What could possibly be the reason for changing the nature of Ozymandias's plot? I have two theories, both of which could be true. The first is that the film's plot is simpler. The comic's plot requires a lot of explanation and, frankly, it would confuse a lot of moviegoers. Film once again earns its reputation for dumbing-down the plot.

But, secondly, the film's plot is slightly more compelling than the comic's. When Dr. Manhattan realizes that Ozymandias has killed millions to save billions, he must not only accept the greater good, but he also must overlook the fact that he is being demonized by a deluded world. The fact that he doesn't care about being the world's boogeyman is very revealing of his character. This revelation about his character, while it is based on events which don't happen in the original story, is true to the novel.

O ye screenwriters and storytellers who have stayed with me to the end of this post, what have we learned about adaptation? If you know anything about writing Hollywood movies, probably nothing you didn't already learn elsewhere. When you go to adapt a novel, graphic or otherwise, for the big screen, keep these guidelines in mind:

1. Eliminate plot threads that don't influence your main characters.
2. Don't bore your audience with too much exposition.
3. If you are writing something historical from the living past, play on nostalgia.
4. Add more violence.
5. Add a ticking clock. If there already is a ticking clock, set it forward.
6. Make it simpler.
7. You can always make your characters more involved in the plot.

Does that sound formulaic? Maybe cynical? Maybe like it's capable of destroying great works of literature by turning them into screen-trash? There's some merit in those criticisms.

I believe in good writing, not necessarily Hollywood writing. The Watchmen graphic novel is sublime. It's film adaptation is one of the more faithful that I've seen, and it's very entertaining. But it didn't move me. I am truly at a loss to describe why. I don't think it's because it became more Hollywood-ized, either. As often happens with adaptations, something was lost in the medium transfer.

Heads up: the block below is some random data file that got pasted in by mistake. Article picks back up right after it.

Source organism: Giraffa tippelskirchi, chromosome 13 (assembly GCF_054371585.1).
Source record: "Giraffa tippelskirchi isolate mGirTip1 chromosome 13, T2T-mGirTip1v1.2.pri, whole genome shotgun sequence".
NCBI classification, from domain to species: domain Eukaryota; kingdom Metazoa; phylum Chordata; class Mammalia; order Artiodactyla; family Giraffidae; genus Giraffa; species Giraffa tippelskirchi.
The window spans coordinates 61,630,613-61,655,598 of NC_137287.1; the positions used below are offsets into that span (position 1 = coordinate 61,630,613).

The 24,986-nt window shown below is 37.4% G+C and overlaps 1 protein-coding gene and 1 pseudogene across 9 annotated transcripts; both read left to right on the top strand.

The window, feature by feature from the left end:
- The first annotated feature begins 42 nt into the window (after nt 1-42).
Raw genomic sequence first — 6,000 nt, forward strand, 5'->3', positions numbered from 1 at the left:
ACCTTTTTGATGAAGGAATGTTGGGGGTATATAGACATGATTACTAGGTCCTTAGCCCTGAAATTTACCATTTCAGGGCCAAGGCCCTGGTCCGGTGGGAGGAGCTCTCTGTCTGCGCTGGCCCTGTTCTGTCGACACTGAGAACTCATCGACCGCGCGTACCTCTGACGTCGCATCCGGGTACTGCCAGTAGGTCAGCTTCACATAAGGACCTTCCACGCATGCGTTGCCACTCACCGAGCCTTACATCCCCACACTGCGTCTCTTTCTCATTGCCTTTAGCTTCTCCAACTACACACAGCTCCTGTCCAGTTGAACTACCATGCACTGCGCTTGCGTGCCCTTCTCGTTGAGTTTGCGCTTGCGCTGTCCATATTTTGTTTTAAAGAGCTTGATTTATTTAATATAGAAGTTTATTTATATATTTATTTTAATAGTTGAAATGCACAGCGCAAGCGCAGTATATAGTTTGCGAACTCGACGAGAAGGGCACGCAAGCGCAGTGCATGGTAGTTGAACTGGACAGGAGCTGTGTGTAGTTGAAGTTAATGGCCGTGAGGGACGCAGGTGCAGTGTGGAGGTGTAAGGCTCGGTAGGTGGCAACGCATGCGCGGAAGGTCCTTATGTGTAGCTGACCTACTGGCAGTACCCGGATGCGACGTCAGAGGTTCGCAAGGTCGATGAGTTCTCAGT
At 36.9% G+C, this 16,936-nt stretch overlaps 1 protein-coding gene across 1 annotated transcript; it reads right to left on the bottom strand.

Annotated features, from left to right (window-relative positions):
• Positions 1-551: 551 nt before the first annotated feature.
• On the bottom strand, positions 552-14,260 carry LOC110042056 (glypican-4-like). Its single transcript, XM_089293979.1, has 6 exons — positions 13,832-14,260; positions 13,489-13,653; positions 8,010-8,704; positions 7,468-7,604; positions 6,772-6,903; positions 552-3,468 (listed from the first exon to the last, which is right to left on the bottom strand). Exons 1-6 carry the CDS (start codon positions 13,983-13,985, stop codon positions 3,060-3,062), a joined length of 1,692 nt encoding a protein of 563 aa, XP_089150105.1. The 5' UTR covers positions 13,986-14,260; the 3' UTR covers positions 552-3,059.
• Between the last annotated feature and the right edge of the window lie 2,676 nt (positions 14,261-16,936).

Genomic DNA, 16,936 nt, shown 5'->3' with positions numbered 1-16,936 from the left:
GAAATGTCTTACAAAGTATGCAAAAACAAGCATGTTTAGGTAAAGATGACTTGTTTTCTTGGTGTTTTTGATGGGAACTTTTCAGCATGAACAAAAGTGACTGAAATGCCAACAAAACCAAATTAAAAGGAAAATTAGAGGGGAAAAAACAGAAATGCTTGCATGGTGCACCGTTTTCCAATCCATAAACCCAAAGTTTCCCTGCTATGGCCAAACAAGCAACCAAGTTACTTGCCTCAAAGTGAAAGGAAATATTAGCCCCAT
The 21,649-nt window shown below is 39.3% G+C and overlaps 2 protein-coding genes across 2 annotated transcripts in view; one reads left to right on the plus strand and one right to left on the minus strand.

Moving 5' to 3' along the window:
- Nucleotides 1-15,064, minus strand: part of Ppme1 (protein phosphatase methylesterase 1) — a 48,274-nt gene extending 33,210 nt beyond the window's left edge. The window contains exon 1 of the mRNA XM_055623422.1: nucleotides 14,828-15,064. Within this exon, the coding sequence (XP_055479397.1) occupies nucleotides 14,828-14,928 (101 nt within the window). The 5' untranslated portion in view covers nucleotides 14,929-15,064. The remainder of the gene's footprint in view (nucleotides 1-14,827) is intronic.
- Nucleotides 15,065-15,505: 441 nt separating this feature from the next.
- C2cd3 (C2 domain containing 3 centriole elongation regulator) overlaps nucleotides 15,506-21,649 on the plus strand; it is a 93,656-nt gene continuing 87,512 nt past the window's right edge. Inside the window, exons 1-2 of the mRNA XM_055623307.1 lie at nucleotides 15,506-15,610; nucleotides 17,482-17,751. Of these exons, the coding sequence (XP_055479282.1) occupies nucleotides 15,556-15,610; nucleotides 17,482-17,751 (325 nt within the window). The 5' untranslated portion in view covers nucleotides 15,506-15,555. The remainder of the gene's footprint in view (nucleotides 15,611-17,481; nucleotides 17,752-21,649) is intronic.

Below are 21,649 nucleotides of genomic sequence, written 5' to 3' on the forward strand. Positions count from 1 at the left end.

However, if you do your job as a writer well, changing the medium of a story from page to screen can make a masterpiece. It was watching The Fellowship of the Ring that inspired me to become a writer. The Lord of the Rings, Pride and Prejudice (the 1995 version), Master and Commander and Rosemary's Baby are among my favourite screen productions. Some productions, like the Sharpe series, are actually better on screen than the page. When I read anything I am always adapting it for screen in my mind and considering what scenes will work and which won't. Adaptation can be very rewarding for audiences and lead them to reading the original source material. That's a good thing. If some dude decides to read Watchmen because he saw some lady's fingers getting blown off, I'd say the movie has achieved a noble goal.